Over 34,000 young workers are “being exploited” by employers paying them the under-18s minimum wage, according to Deputy Bríd Smith.
Under current minimum wage requirements, workers aged 20 years and over must be paid €11.30 an hour.
19-year-olds are entitled to €10.17 an hour, while 18-year-olds can be paid €9.04 an hour. Those under-18 must earn at least €7.91.
People Before Profit have drafted an Equal Pay for Young Workers Bill 2022 that would equalise rates of pay across all age groups.
Speaking to The Pat Kenny Show, Deputy Smith said the bill was inspired by a member of People Before Profit.
“Nicole worked in the Santa’s Grotto at Christmas when she was doing her Leaving Cert and she was doing the very same job alongside other people who were getting €3, €4, €5 an hour more than her,” she said.
“That could be quite insulting to people to say that there is a difference.”
Council of Europe
Deputy Smith said service industry employers who argue there is a difference in workloads and effort depending on age is unfair.
“To say that there's a difference between how a 17-year-old hands you a sandwich and a cup of tea, as against a 20-year-old is stretching it a bit,” she said.
“The Council of Europe has recently found that Ireland is guilty of discrimination against young workers.
“It is a clear form of discrimination for people doing the same work for different rates of pay.
“It's older workers who are paid €11.90 on the minimum wage and [they] replace them with younger workers who can be paid €7, €8, €9 and that's happening in a deliberate, formative way.
“In the current cost of living and housing crisis, people working hours at minimum or low precarious job security are extraordinarily vulnerable to poverty, mental health problems or homelessness – this is the European Council saying that.”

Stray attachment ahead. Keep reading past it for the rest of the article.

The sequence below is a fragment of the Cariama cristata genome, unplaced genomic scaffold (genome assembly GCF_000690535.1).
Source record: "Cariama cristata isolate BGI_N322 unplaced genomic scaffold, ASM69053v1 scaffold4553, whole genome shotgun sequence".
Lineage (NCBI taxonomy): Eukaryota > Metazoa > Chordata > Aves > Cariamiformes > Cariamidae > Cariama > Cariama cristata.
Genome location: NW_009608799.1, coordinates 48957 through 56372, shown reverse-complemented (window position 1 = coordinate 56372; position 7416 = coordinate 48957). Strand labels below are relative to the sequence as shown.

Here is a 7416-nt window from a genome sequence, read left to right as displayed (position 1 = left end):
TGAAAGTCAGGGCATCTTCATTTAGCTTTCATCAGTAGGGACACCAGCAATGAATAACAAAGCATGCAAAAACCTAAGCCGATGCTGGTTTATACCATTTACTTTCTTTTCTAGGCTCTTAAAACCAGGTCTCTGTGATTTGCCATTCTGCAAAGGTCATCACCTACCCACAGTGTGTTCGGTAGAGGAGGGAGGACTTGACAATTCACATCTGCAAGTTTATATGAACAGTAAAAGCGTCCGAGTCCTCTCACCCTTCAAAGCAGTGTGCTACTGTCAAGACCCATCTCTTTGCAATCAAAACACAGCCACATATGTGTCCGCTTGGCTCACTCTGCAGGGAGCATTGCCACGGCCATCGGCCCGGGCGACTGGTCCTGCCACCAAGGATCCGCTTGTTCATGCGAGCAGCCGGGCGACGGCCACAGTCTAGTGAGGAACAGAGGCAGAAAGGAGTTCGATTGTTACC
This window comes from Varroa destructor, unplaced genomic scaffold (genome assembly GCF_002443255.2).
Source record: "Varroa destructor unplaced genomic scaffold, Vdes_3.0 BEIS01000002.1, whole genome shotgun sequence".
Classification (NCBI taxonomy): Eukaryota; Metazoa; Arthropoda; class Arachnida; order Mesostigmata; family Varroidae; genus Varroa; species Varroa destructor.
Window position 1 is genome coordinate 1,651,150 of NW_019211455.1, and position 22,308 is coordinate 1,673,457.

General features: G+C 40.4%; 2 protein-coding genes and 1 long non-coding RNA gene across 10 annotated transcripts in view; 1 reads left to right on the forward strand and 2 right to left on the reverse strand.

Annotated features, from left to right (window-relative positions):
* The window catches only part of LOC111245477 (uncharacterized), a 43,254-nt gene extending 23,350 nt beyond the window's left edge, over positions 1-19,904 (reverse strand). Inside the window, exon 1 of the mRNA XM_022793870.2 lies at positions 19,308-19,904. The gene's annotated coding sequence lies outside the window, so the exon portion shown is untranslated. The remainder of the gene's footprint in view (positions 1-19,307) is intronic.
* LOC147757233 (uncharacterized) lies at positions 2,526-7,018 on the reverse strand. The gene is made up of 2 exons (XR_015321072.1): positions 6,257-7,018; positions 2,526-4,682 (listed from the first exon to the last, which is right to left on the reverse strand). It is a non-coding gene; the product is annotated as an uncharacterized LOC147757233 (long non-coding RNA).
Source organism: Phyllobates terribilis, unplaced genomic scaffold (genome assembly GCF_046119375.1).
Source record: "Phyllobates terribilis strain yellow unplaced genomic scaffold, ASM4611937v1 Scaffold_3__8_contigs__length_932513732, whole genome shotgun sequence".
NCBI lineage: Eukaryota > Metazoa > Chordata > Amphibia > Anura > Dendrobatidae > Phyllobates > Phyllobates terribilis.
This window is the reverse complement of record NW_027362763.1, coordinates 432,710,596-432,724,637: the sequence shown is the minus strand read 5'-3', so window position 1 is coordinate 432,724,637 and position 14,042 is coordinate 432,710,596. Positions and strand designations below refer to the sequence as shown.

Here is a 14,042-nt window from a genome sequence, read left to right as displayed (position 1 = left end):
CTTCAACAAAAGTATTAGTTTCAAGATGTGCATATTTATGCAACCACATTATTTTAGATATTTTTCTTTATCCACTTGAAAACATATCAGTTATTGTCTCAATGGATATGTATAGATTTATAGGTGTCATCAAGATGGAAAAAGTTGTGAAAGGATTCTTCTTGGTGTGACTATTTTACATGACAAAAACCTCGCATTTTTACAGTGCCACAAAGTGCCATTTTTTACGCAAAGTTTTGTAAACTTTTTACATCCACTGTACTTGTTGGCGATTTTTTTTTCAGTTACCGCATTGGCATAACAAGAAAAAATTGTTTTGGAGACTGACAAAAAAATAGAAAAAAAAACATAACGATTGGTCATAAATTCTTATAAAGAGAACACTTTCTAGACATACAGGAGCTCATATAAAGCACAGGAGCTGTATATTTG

‘Learn the trade’
Supermac’s founder and owner Pat McDonagh said the young people usually are “starting from scratch.”
“You have to learn to trade, you have to learn what you're doing,” he said.
“There is a huge difference between someone who has been there for a couple of years and somebody who's starting off.
“There’s restrictions in the retail area, they can’t sell cigarettes, they can’t sell alcohol, and they have to be finished at 10 o'clock at night.
Deputy Smith said young people should incur “no penalty” for being an employee who is not permitted to perform all required tasks due to their age.
“Those who are not doing the Leaving Cert yet, schools are closed and they’re pouring out and they're looking for work,” she said.
“They deserve to be paid properly for the work they do.”
Mr McDonagh said the majority of young people under 18 years of age in employment are not living in rented accommodation and cannot be compared to those over 18 years.
“For the most part, young people are starting off and they're staying at home, so they don't have the same overheads,” he said.
“They don't have the same experience and they have to learn the trade.
“If I were there for four or five years, and I was on the same rate as someone starting off, I'd be very upset.”
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